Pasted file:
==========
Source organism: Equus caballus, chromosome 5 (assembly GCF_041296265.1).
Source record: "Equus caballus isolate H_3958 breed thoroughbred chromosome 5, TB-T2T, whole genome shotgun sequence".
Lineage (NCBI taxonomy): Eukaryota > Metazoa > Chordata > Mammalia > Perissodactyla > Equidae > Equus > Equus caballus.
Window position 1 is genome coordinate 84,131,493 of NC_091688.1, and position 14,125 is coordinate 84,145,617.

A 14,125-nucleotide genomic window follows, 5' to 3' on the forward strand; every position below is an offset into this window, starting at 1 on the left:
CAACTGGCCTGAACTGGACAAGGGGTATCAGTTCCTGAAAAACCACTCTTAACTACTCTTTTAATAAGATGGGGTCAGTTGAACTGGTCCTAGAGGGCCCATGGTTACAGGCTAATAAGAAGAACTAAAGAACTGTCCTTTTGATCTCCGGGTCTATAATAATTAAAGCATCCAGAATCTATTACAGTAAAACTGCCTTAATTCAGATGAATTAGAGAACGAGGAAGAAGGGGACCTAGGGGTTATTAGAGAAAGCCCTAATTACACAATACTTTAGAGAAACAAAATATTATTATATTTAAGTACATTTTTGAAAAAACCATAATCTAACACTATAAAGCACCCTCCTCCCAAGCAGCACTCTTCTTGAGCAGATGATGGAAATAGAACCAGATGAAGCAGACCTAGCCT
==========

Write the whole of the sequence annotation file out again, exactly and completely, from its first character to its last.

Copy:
Source organism: Equus caballus, chromosome 5 (assembly GCF_041296265.1).
Source record: "Equus caballus isolate H_3958 breed thoroughbred chromosome 5, TB-T2T, whole genome shotgun sequence".
Lineage (NCBI taxonomy): Eukaryota > Metazoa > Chordata > Mammalia > Perissodactyla > Equidae > Equus > Equus caballus.
Window position 1 is genome coordinate 84,131,493 of NC_091688.1, and position 14,125 is coordinate 84,145,617.

A 14,125-nucleotide genomic window follows, 5' to 3' on the forward strand; every position below is an offset into this window, starting at 1 on the left:
CAACTGGCCTGAACTGGACAAGGGGTATCAGTTCCTGAAAAACCACTCTTAACTACTCTTTTAATAAGATGGGGTCAGTTGAACTGGTCCTAGAGGGCCCATGGTTACAGGCTAATAAGAAGAACTAAAGAACTGTCCTTTTGATCTCCGGGTCTATAATAATTAAAGCATCCAGAATCTATTACAGTAAAACTGCCTTAATTCAGATGAATTAGAGAACGAGGAAGAAGGGGACCTAGGGGTTATTAGAGAAAGCCCTAATTACACAATACTTTAGAGAAACAAAATATTATTATATTTAAGTACATTTTTGAAAAAACCATAATCTAACACTATAAAGCACCCTCCTCCCAAGCAGCACTCTTCTTGAGCAGATGATGGAAATAGAACCAGATGAAGCAGACCTAGCCT